To Hear and Obey

In this day and age there are many voices clamoring to be heard. Everyone has an answer and an opinion. But what if there were only one voice to be heard? Only one opinion? I along with other like minded people have been seeking, knocking and asking. For a surety there are two voices speaking in the world today. One voice is saying "take your life in your own hands as you see your own needs". The other voice is saying "give up your life, follow me, give me control of your life". The first voice mentioned here seems to be the most popular. So the obvious decision here is to hear the second voice "give up your life" and go with the minority. For with this voice if we follow will lead to a very narrow road. This road is not the scenic route either. Most maps will tell you that it doesn't even exist. In fact if you travel this path everyone around you will do everything in their power to get you off of it. I sincerely hope you have already made a decision to take this road, and since so few choose it may we see each other often in the fellowship on it. If you have not made this decision I pray that you would follow this journey. Shalom, Chris

Thursday, July 1, 2010

Noahide Laws? Prodigal Son's jealous brother?

What are these Noahide laws and are they scriptural or are they the teachings of men? Here is a definition found on the internet. It quotes no scripture nor do I make a claim to it's authenticity or validity.

(definition for research only)
The Noahide Laws comprise the six laws which were given to Adam in the Garden of Eden according to the Talmud's interpretation of Gen 2:16[4] and a seventh one, which was added after the Flood of Noah. Later at the Revelation at Sinai the Seven Laws of Noah were regiven to humanity and embedded in the 613 Laws given to the Children of Israel along with the Ten Commandments, which are part of, and not separate from, the 613 mitzvot. These laws are mentioned in the Torah. According to Judaism, the 613 mitzvot or "commandments" given in the written Torah, as well as their reasonings in the oral Torah, were only issued to the Jews and are therefore binding only upon them, having inherited the obligation from their ancestors. At the same time, at Mount Sinai, the Children of Israel (i.e. the Children of Jacob, i.e. the Israelites) were given the obligation to teach other nations the embedded Noahide Laws. However, it is actually forbidden by the Talmud for non-Jews (on whom the Noahide Laws are still binding) to elevate their observance to the Torah's mitzvot as the Jews do.[5][6]

While some Jewish organizations, such as Chabad have worked to promote the acceptance of Noahide laws, there are no figures for how many actually do.

(definition for research only)
Main article: Oral Torah

The first page of the Vilna Edition of the Babylonian Talmud, Tractate Berachot, folio 2a.Originally, Jewish scholarship was oral. Rabbis expounded and debated the law (the written law expressed in the Hebrew Bible) and discussed the Tanakh without the benefit of written works (other than the Biblical books themselves), though some may have made private notes (megillot setarim), for example of court decisions. This situation changed drastically, however, mainly as the result of the destruction of the Jewish commonwealth in the year 70 CE and the consequent upheaval of Jewish social and legal norms. As the Rabbis were required to face a new reality—mainly Judaism without a Temple (to serve as the center of teaching and study) and Judea without autonomy—there was a flurry of legal discourse and the old system of oral scholarship could not be maintained. It is during this period that Rabbinic discourse began to be recorded in writing.[1][2] The earliest recorded oral law may have been of the midrashic form, in which halakhic discussion is structured as exegetical commentary on the Pentateuch. But an alternative form, organized by subject matter instead of by biblical verse, became dominant about the year 200 C.E., when Rabbi Judah haNasi redacted the Mishnah (משנה).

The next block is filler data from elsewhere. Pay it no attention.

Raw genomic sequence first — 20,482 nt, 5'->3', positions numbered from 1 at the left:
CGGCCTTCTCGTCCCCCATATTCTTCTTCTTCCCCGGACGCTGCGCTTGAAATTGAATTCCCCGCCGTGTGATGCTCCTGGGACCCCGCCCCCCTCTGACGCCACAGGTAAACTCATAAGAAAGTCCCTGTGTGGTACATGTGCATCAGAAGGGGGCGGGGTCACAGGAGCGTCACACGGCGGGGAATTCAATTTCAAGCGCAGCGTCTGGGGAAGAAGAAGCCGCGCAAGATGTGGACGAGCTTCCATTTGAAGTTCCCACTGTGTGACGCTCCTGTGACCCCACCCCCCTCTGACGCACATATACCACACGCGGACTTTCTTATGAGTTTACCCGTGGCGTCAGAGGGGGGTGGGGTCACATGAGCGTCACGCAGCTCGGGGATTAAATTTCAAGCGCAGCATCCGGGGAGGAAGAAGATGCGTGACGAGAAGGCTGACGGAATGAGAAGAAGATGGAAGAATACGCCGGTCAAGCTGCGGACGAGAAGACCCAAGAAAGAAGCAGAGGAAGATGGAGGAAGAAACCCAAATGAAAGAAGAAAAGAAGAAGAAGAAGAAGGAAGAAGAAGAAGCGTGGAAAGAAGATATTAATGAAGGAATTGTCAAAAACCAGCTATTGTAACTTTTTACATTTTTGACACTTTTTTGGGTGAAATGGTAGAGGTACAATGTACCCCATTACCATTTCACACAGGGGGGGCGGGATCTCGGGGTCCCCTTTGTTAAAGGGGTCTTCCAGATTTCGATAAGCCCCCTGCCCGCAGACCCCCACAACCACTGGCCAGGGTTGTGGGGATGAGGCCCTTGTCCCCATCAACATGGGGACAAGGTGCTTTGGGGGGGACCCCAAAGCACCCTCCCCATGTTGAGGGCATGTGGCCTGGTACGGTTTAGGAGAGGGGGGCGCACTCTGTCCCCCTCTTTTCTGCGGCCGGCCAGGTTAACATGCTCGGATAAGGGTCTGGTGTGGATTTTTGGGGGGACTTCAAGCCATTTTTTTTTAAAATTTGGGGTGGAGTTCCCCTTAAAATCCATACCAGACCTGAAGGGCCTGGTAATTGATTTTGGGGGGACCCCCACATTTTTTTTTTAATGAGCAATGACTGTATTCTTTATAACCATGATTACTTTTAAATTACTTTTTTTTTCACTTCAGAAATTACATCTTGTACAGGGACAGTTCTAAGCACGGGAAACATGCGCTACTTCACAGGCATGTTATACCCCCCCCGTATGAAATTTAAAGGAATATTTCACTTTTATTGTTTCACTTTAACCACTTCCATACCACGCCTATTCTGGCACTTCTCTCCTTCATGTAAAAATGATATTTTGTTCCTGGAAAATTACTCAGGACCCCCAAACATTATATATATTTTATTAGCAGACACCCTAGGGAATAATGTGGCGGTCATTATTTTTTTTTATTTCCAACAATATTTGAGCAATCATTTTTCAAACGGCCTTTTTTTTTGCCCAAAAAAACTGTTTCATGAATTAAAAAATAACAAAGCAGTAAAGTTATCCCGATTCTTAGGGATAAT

The Oral Law was far from monolithic; rather, it varied among various schools. The most famous two were the School of Shammai and the School of Hillel. In general, all valid opinions, even the non-normative ones, were recorded in the Talmud.

Talmud Bavli (Babylonian Talmud) (definition for research only)
The Talmud Bavli was transmitted orally for centuries prior to its compilation by Jewish scholars in Babylon about the 5th century CE.[8]

A full set of the Babylonian Talmud.Since the Exile to Babylonia in 586 BCE, there had been Jewish communities living in Babylonia as well as in Judea, as many of the captives never returned home. From then until the Talmudic period, the Babylonian Jewish population increased through natural growth as well as migration. The most important of the Jewish centres were Nehardea, Nisibis, Mahoza, Pumbeditha and Sura. It was no longer necessary for scholars to travel regularly to Israel to gather authentic traditions.

Talmud Bavli (the "Babylonian Talmud") comprises the Mishnah and the Babylonian Gemara, the latter representing the culmination of more than 300 years of analysis of the Mishnah in the Babylonian Academies. The foundations of this process of analysis were laid by Rab, a disciple of Rabbi Judah ha-Nasi. Tradition ascribes the compilation of the Babylonian Talmud in its present form to two Babylonian sages, Rav Ashi and Ravina. Ashi was president of the Sura Academy from 375 to 427 CE. The work begun by Ashi was completed by Ravina, who is traditionally regarded as the final Amoraic expounder. Accordingly, traditionalists argue that Ravina’s death in 499 CE is the latest possible date for the completion of the redaction of the Talmud. However, even on the most traditional view a few passages are regarded as the work of a group of rabbis who edited the Talmud after the end of the Amoraic period, known as the Saboraim or Rabbanan Savora'e (meaning "reasoners" or "considerers").